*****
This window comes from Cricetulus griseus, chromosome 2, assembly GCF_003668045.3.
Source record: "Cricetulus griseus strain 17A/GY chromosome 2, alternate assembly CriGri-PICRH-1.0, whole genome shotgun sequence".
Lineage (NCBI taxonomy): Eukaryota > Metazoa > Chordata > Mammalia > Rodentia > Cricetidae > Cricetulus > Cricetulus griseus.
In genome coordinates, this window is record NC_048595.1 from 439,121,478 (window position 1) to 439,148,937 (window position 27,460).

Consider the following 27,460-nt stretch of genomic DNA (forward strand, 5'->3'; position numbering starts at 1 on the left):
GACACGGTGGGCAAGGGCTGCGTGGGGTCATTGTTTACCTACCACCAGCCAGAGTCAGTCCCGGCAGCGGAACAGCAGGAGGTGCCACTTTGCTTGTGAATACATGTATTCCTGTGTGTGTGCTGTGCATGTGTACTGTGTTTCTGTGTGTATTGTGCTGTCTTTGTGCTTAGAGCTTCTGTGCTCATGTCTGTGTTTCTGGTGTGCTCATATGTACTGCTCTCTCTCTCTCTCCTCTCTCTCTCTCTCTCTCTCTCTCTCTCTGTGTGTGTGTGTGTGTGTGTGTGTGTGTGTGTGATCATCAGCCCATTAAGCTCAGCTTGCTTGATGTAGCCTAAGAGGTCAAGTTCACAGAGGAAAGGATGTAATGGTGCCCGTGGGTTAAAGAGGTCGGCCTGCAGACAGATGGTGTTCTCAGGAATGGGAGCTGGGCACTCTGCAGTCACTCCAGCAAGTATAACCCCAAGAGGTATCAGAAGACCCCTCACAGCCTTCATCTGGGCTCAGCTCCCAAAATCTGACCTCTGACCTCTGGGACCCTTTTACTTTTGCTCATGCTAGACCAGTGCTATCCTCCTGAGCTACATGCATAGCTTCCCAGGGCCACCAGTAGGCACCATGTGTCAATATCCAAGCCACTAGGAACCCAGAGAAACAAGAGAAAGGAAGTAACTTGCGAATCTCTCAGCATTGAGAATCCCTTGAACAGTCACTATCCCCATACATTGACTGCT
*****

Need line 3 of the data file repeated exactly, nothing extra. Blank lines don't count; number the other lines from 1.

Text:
Lineage (NCBI taxonomy): Eukaryota > Metazoa > Chordata > Mammalia > Rodentia > Cricetidae > Cricetulus > Cricetulus griseus.